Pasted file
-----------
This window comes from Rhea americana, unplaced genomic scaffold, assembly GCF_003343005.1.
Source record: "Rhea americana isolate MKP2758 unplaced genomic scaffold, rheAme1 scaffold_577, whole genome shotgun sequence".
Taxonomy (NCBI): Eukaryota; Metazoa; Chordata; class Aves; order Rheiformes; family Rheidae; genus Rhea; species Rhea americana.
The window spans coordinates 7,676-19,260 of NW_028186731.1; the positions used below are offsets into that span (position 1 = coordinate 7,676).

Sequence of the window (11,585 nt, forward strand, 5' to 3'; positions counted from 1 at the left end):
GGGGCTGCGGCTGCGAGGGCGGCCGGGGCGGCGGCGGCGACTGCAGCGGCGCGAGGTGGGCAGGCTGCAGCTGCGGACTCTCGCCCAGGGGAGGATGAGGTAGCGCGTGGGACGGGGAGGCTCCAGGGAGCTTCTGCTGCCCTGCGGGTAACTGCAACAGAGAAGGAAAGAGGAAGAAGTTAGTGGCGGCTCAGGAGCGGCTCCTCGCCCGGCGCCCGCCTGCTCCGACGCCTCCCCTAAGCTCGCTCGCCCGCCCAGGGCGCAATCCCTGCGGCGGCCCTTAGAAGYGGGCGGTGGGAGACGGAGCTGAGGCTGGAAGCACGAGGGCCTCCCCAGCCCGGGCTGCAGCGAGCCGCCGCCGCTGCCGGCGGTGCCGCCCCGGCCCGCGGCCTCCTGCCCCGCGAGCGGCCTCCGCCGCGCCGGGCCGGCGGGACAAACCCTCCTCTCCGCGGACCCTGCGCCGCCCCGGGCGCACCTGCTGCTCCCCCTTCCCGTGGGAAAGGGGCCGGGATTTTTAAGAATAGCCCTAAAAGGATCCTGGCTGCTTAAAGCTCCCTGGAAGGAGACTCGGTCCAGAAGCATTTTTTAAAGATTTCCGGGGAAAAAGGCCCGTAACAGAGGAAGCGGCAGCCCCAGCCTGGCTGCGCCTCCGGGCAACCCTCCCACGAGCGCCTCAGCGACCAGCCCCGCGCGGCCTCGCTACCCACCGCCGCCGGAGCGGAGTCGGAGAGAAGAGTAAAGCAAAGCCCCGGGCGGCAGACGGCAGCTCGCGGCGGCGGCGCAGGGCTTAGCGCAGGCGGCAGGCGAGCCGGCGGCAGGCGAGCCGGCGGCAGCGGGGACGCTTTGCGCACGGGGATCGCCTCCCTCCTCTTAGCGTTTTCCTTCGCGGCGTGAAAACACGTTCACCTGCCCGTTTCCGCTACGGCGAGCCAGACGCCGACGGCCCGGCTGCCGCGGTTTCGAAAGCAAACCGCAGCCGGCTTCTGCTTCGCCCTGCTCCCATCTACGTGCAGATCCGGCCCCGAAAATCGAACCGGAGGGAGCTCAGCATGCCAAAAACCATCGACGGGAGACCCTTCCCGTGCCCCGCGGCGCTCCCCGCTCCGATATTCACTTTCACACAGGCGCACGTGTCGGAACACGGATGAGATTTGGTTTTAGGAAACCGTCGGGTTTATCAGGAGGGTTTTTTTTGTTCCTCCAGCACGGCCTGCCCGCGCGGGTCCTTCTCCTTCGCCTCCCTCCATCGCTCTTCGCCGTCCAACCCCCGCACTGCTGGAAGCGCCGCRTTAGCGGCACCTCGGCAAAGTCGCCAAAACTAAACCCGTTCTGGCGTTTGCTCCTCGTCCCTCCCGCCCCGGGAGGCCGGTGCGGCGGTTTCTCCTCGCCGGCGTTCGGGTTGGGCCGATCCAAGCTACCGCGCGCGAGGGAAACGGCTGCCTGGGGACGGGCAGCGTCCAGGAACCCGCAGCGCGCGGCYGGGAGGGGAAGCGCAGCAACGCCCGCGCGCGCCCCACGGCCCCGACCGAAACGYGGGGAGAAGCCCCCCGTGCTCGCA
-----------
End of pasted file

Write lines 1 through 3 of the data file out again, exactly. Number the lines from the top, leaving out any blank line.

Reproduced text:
This window comes from Rhea americana, unplaced genomic scaffold, assembly GCF_003343005.1.
Source record: "Rhea americana isolate MKP2758 unplaced genomic scaffold, rheAme1 scaffold_577, whole genome shotgun sequence".
Taxonomy (NCBI): Eukaryota; Metazoa; Chordata; class Aves; order Rheiformes; family Rheidae; genus Rhea; species Rhea americana.